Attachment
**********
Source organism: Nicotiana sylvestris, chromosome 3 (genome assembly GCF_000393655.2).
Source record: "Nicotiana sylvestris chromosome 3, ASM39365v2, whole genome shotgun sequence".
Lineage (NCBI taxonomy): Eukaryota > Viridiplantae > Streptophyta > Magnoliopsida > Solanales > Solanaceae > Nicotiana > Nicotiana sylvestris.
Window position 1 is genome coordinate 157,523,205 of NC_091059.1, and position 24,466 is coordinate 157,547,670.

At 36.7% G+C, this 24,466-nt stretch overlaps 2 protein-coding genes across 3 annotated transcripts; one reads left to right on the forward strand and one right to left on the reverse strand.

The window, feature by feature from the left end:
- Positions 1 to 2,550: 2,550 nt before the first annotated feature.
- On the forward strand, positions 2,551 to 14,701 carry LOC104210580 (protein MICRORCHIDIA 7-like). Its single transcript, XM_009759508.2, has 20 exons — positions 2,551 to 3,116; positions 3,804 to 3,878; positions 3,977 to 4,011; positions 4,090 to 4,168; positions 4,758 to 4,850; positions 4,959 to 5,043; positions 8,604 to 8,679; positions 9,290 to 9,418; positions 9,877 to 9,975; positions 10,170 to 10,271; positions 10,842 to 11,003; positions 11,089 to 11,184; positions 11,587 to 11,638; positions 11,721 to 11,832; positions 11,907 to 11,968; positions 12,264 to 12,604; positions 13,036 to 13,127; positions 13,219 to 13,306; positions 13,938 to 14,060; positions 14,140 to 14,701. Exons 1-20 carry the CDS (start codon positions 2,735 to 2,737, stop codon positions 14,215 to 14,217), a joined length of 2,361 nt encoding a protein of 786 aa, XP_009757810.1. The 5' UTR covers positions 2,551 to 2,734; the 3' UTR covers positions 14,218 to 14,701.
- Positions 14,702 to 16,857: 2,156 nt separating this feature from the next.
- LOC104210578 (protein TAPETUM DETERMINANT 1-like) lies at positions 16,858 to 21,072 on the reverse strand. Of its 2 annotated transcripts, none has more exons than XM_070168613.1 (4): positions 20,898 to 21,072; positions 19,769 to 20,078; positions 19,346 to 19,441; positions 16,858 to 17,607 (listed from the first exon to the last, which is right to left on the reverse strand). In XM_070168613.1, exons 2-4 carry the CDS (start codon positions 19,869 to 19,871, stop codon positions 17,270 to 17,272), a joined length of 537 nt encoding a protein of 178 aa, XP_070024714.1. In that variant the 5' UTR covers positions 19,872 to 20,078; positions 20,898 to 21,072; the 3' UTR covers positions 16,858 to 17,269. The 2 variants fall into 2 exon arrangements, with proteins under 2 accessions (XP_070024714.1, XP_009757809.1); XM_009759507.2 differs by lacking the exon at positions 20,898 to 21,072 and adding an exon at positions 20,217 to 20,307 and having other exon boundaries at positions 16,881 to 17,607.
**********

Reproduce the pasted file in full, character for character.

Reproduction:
Source organism: Nicotiana sylvestris, chromosome 3 (genome assembly GCF_000393655.2).
Source record: "Nicotiana sylvestris chromosome 3, ASM39365v2, whole genome shotgun sequence".
Lineage (NCBI taxonomy): Eukaryota > Viridiplantae > Streptophyta > Magnoliopsida > Solanales > Solanaceae > Nicotiana > Nicotiana sylvestris.
Window position 1 is genome coordinate 157,523,205 of NC_091059.1, and position 24,466 is coordinate 157,547,670.

At 36.7% G+C, this 24,466-nt stretch overlaps 2 protein-coding genes across 3 annotated transcripts; one reads left to right on the forward strand and one right to left on the reverse strand.

The window, feature by feature from the left end:
- Positions 1 to 2,550: 2,550 nt before the first annotated feature.
- On the forward strand, positions 2,551 to 14,701 carry LOC104210580 (protein MICRORCHIDIA 7-like). Its single transcript, XM_009759508.2, has 20 exons — positions 2,551 to 3,116; positions 3,804 to 3,878; positions 3,977 to 4,011; positions 4,090 to 4,168; positions 4,758 to 4,850; positions 4,959 to 5,043; positions 8,604 to 8,679; positions 9,290 to 9,418; positions 9,877 to 9,975; positions 10,170 to 10,271; positions 10,842 to 11,003; positions 11,089 to 11,184; positions 11,587 to 11,638; positions 11,721 to 11,832; positions 11,907 to 11,968; positions 12,264 to 12,604; positions 13,036 to 13,127; positions 13,219 to 13,306; positions 13,938 to 14,060; positions 14,140 to 14,701. Exons 1-20 carry the CDS (start codon positions 2,735 to 2,737, stop codon positions 14,215 to 14,217), a joined length of 2,361 nt encoding a protein of 786 aa, XP_009757810.1. The 5' UTR covers positions 2,551 to 2,734; the 3' UTR covers positions 14,218 to 14,701.
- Positions 14,702 to 16,857: 2,156 nt separating this feature from the next.
- LOC104210578 (protein TAPETUM DETERMINANT 1-like) lies at positions 16,858 to 21,072 on the reverse strand. Of its 2 annotated transcripts, none has more exons than XM_070168613.1 (4): positions 20,898 to 21,072; positions 19,769 to 20,078; positions 19,346 to 19,441; positions 16,858 to 17,607 (listed from the first exon to the last, which is right to left on the reverse strand). In XM_070168613.1, exons 2-4 carry the CDS (start codon positions 19,869 to 19,871, stop codon positions 17,270 to 17,272), a joined length of 537 nt encoding a protein of 178 aa, XP_070024714.1. In that variant the 5' UTR covers positions 19,872 to 20,078; positions 20,898 to 21,072; the 3' UTR covers positions 16,858 to 17,269. The 2 variants fall into 2 exon arrangements, with proteins under 2 accessions (XP_070024714.1, XP_009757809.1); XM_009759507.2 differs by lacking the exon at positions 20,898 to 21,072 and adding an exon at positions 20,217 to 20,307 and having other exon boundaries at positions 16,881 to 17,607.